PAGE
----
More than 1,000 protest in Hong Kong over pro-independence activists' disqualification from LegCo polls

 Hundreds of protesters staging a pro-democracy march on Sunday, Aug 21, 2016 to protest against the disqualification of six candidates from next month's Legislative Council (Legco) election.
Hundreds of protesters staging a pro-democracy march on Sunday, Aug 21, 2016 to protest against the disqualification of six candidates from next month's Legislative Council (Legco) election. ST PHOTO: JOYCE LIM
 Hundreds of protesters staging a pro-democracy march on Sunday, Aug 21, 2016 to protest against the disqualification of six candidates from next month's Legislative Council (Legco) election.
Hundreds of protesters staging a pro-democracy march on Sunday, Aug 21, 2016 to protest against the disqualification of six candidates from next month's Legislative Council (Legco) election. ST PHOTO: JOYCE LIM

HONG KONG - More than 1,000 protesters joined a pro-democracy march on Sunday (Aug 21) to protest over the disqualification of candidates in next month's Legislative Council (LegCo) election.

Accusing Beijing of politically screening the candidates, the protesters demanded for more autonomy for the city and respect for the basic rights of Hong Kongers to contest in the Sept 4 polls.

"I don't support any of the six candidates who were banned. But I am very angry over the decision to ban them. In a democratic city like Hong Kong, everyone should have the right to contest in an election. I am against political screening," said university student Arry Tsui, 20.

Earlier this month, six people including high-profile activists Edward Leung Tin Kei and Andy Chan Ho Tin were barred from the polls by returning officers citing their pro-independence stance as the reason for their decisions.

Both Mr Chan and Mr Leung have cried foul over the ban and vowed to seek a judicial review of the returning officers' power to disqualify them from the election

Mr Chan, who did not turn up at the protest, said he was not invited. But even if he had received an invite from the organiser, he said would not have joined the march as he does not find the it meaningful and would not yield any reaction from Beijing.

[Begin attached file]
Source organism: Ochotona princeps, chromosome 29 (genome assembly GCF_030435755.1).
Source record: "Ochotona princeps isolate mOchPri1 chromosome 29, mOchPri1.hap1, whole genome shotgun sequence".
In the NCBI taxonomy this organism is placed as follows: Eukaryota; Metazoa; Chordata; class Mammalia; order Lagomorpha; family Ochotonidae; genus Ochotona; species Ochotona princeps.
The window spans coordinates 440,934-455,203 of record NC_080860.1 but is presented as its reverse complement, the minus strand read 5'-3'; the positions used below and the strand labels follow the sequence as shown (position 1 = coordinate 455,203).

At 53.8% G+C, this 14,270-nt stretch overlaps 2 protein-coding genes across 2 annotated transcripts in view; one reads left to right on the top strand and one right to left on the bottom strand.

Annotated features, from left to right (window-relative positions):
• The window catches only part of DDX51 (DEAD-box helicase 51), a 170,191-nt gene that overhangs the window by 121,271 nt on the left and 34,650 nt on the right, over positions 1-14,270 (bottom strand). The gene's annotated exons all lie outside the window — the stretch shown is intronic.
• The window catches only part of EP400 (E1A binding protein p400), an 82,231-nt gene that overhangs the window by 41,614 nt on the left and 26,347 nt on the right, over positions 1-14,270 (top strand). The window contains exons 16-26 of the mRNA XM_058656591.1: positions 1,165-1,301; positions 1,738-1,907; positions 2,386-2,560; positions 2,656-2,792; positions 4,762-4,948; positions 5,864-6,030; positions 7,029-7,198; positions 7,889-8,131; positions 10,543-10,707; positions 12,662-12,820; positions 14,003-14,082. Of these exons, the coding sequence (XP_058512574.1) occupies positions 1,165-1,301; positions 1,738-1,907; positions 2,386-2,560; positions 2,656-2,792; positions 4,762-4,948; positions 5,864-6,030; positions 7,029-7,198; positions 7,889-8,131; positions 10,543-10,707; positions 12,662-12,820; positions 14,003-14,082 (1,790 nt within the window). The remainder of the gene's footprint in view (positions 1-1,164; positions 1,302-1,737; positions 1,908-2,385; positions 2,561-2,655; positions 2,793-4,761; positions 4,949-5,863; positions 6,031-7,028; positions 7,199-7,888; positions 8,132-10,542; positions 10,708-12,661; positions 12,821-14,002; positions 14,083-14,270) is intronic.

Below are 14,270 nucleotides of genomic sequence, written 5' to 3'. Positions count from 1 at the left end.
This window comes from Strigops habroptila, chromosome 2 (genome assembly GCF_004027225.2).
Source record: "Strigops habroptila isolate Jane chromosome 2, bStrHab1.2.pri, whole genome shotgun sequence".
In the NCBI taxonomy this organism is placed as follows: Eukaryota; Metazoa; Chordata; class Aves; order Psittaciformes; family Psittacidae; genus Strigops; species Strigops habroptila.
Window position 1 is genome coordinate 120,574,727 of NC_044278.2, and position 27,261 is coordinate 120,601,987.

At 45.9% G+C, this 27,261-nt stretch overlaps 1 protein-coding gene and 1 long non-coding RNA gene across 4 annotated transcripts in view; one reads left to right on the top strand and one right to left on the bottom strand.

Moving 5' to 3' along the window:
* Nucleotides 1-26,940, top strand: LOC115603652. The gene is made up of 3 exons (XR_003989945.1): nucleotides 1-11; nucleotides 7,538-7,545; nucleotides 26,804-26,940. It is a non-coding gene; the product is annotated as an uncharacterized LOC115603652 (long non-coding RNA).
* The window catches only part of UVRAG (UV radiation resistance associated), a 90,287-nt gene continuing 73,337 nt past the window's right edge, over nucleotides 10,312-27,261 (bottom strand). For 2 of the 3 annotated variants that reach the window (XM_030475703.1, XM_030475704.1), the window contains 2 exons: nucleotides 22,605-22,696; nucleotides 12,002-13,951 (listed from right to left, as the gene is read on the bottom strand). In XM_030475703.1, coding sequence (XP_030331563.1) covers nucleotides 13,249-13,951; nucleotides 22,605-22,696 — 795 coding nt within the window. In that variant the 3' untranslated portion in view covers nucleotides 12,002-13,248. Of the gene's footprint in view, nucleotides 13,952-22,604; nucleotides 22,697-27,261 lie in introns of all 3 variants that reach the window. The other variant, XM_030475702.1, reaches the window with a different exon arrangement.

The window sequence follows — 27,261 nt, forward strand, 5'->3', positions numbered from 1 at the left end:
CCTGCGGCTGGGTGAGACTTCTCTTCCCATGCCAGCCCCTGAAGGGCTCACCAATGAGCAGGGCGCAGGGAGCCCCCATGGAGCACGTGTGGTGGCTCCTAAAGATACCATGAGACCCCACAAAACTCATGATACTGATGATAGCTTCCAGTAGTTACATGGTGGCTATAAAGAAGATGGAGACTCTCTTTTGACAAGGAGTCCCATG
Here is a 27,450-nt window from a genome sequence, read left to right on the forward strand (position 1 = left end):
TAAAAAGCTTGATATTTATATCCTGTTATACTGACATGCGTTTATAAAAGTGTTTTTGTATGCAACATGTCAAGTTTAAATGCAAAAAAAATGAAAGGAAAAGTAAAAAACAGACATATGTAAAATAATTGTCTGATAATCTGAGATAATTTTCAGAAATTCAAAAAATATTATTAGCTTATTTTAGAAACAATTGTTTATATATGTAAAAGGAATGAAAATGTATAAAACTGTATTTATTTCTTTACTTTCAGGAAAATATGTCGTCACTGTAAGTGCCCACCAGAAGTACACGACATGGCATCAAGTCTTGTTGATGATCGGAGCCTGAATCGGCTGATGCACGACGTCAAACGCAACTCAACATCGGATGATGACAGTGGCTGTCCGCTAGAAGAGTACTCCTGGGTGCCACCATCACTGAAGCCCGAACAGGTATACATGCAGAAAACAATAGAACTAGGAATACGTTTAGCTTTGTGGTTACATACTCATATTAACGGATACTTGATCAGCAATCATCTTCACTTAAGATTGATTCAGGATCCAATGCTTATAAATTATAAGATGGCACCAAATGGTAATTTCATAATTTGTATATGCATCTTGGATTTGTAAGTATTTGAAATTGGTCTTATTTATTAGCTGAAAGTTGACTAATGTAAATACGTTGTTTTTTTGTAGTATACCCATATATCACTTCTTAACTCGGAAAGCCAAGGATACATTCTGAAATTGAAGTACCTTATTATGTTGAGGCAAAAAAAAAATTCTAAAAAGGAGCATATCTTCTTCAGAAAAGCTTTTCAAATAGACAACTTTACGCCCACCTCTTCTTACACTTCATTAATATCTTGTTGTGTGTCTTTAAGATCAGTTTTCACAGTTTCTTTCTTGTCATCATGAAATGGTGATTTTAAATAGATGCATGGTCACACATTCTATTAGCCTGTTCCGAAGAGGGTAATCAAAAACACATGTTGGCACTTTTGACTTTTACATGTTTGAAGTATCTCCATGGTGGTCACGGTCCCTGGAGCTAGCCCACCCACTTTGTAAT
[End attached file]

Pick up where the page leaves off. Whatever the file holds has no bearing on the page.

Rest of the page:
The electoral returning officers had said the pro-independence stance of the candidates had violated the basic law and rejected their candidacies.

Many believed the ban on the candidates was an order from Beijing to block separatists from gaining a foothold in Hong Kong's legislature.

Civil Human Rights Front, which organised the protest, estimated that 1,300 protesters participated in the march.

The motive of the protest, which was widely supported by candidates from the pan-democratic parties, has been snubbed by various localist and pro-Beijing candidates, accusing the pan-democrats of using the protest as a campaign tool to gain more votes.

First-time candidate Kenny Wong Chun Kit, from localist party Youngspiration, questioned the timing and effectiveness of the protest when the high-profile banned candidates were not invited, nor did they turn up for it.

With just two weeks to polling day, Mr Wong, 29, believes the pan-democratic party candidates would seize the opportunity "to win some votes" with their participation in the two-hour march from Causeway Bay district to the chief executive's office in Admiralty.

Disagreeing, Mr Andrew Wan Siu-kin, 47, of The Democratic Party, said: "Candidates would be taking a risk in violating the campaign rules if they try to promote their election campaign during the protest. Also those who show up would be supporters of pan-democrats anyway, so I don't see how we can win more votes in showing our discontent.

"We protest because we feel that we are losing our autonomy and our basic law has been threatened by Beijing's interference."